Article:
A “tipping point” is the moment when slow progress, bubbling under the surface, explodes into radical change. Made famous by Malcolm Gladwell and more recently by the climate scientists of the world, tipping points can be terrible, like the sudden, rapid melting of the Greenland ice sheet; or they can be awesome, like a drop in renewable prices causing solar farms to spring up all over the world.
Big Oil might have reached its tipping point this week when three major oil companies — ExxonMobil, Royal Dutch Shell, and Chevron — were rebuked by shareholders and the courts for not aligning their strategies with the threat of climate change.
“The fact that this [Exxon] vote happened on the same day as the news about Shell and the strong votes for Chevron — it adds up to this sea change,” said Andrew Logan, head of oil and gas at the nonprofit investor network Ceres. “The time when investors were willing to trust the board and management to do the right things has passed.”
ExxonMobil, which has long planned to double down on oil and gas production even as the planet’s temperature rises, faced a revolt at its annual shareholder meeting, when a small hedge fund called “Engine No. 1” managed to elect two candidates to the company’s board. (The winner of a third seat on the board is too close to call.) The new board members, veterans of the energy industry, want the company to prepare for a world with more renewables, more electric vehicles, and a diminished appetite for oil and gas.
Meanwhile, at Chevron’s annual meeting, a preliminary vote showed that 61 percent of the company’s shareholders supported a proposal to cut the emissions released when consumers buy and burn oil and gas (“Scope 3” carbon emissions), despite protests by the company’s board of directors. In the Netherlands, a court ordered Royal Dutch Shell to reduce its carbon emissions by 45 percent over the next nine years, setting a precedent that could force other companies to curb their carbon pollution in future lawsuits.
But as sudden as the events appeared, they’ve been in the works for many years. The first campaigns for divesting endowments of fossil fuels began to pop up on U.S. university campuses in 2011; since then, approximately $14 trillion in investments have been yanked from coal, oil, and gas around the globe. Over the past decade, economists have also become increasingly concerned about the possibility of a “carbon bubble”: a pile of investments in coal mines, oil production, and gas-powered cars that could be left stranded if the world begins a rapid shift to renewable energy and a low-carbon economy.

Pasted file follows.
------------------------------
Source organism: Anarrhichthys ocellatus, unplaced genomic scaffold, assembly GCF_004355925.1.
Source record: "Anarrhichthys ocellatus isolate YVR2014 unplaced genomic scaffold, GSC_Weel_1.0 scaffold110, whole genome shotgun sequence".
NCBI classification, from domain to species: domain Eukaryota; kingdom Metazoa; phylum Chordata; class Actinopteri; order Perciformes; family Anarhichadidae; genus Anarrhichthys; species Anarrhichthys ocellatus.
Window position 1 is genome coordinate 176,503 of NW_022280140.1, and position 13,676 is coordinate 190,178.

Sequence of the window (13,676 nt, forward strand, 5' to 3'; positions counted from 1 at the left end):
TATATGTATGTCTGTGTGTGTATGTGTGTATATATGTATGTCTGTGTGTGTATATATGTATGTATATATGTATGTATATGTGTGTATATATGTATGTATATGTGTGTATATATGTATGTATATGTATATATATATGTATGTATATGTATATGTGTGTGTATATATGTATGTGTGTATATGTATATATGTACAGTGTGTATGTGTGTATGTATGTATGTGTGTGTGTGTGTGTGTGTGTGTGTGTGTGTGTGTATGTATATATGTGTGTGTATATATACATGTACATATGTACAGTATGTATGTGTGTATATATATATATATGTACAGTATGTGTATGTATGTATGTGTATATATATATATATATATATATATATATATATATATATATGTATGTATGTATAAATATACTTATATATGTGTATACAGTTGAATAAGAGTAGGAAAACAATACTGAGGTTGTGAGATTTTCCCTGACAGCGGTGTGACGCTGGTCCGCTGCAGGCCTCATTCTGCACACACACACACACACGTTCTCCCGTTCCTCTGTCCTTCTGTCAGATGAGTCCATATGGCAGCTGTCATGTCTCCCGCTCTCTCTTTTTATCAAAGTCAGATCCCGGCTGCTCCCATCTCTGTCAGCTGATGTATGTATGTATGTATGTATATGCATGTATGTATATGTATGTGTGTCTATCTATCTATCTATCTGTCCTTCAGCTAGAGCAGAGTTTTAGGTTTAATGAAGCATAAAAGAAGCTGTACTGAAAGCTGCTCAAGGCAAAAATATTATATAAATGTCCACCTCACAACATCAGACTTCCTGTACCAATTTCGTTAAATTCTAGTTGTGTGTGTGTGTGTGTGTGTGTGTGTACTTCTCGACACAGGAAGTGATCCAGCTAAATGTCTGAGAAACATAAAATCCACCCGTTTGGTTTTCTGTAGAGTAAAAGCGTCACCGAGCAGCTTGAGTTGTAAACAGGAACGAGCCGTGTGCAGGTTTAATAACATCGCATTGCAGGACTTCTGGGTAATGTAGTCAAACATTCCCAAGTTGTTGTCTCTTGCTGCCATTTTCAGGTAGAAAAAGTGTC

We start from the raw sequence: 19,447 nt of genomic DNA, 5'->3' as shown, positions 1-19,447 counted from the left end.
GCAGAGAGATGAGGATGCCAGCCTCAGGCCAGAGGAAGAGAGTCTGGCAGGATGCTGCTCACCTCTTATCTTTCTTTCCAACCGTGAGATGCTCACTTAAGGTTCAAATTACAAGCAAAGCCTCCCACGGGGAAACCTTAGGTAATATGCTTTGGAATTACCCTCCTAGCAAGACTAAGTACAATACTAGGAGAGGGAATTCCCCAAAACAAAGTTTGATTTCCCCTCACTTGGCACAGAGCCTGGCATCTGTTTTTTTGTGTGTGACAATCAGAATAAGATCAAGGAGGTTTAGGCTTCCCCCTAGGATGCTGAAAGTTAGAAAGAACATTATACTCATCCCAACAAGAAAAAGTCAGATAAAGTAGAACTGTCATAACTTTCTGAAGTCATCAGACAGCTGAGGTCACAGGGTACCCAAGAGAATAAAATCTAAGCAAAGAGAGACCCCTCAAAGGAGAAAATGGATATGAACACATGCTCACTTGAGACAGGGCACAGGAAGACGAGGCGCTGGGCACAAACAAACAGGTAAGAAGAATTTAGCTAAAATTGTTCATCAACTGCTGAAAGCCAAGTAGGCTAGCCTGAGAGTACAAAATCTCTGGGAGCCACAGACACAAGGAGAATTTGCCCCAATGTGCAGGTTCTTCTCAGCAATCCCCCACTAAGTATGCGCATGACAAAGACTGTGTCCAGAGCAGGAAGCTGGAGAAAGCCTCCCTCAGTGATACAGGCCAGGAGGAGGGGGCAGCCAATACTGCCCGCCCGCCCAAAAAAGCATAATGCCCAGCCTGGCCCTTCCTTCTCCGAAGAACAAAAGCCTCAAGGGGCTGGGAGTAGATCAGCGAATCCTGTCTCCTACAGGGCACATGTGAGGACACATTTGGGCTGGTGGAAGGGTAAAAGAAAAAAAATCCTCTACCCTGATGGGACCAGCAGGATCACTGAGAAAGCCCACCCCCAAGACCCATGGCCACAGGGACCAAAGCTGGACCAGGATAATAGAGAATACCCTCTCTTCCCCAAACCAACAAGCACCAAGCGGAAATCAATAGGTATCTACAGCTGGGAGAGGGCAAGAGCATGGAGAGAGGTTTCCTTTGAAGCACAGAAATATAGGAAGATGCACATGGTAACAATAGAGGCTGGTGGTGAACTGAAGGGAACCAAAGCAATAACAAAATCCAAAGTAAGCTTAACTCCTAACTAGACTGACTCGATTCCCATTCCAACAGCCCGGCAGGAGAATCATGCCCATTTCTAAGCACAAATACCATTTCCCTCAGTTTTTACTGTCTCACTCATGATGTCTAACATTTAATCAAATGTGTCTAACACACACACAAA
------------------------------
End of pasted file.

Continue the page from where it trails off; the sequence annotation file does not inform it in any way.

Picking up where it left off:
Many investors, however, don’t want to sell off their oil stocks and bonds — but they also don’t want to be holding onto dangerous assets when the carbon bubble bursts. That’s led many big asset management firms to turn toward trying to change oil companies from the inside.
Logan says once key investors start worrying about the future of oil and gas, the angst can spread rapidly. “There’s a herd mentality in the investment sector,” he said. “These big investors often move as a group.” That’s part of what happened earlier this week with ExxonMobil, when the investment giant Blackrock — which holds a 6.7 percent stake in the company — announced that it would support three of the four insurgent candidates to the board. It’s also been predicted by researchers: Early last year, a group of scientists sketched out a set of six “social tipping points” that could help shift the planet abruptly away from fossil fuels. One came from the financial system: If investors begin to get skittish about fossil fuels, the authors wrote, it could cause “an avalanche effect” where more and more investors either pull their funds out of oil, gas, and coal or hold their investments and demand changes to companies’ business models.
At the moment, it’s hard to say how significantly the recent upheavals will directly affect the oil giants. Shell is likely to appeal the ruling in the Dutch court, and, despite a few headlines to the contrary, Exxon’s new board members are not exactly “climate activist”: One is the former CEO of an oil refiner. They appear to be more concerned with the company’s bottom line than the warming planet. But the most lasting legacy may be what it signals to the rest of the market, other big investors, and the companies themselves: Oil and gas is no longer a safe bet.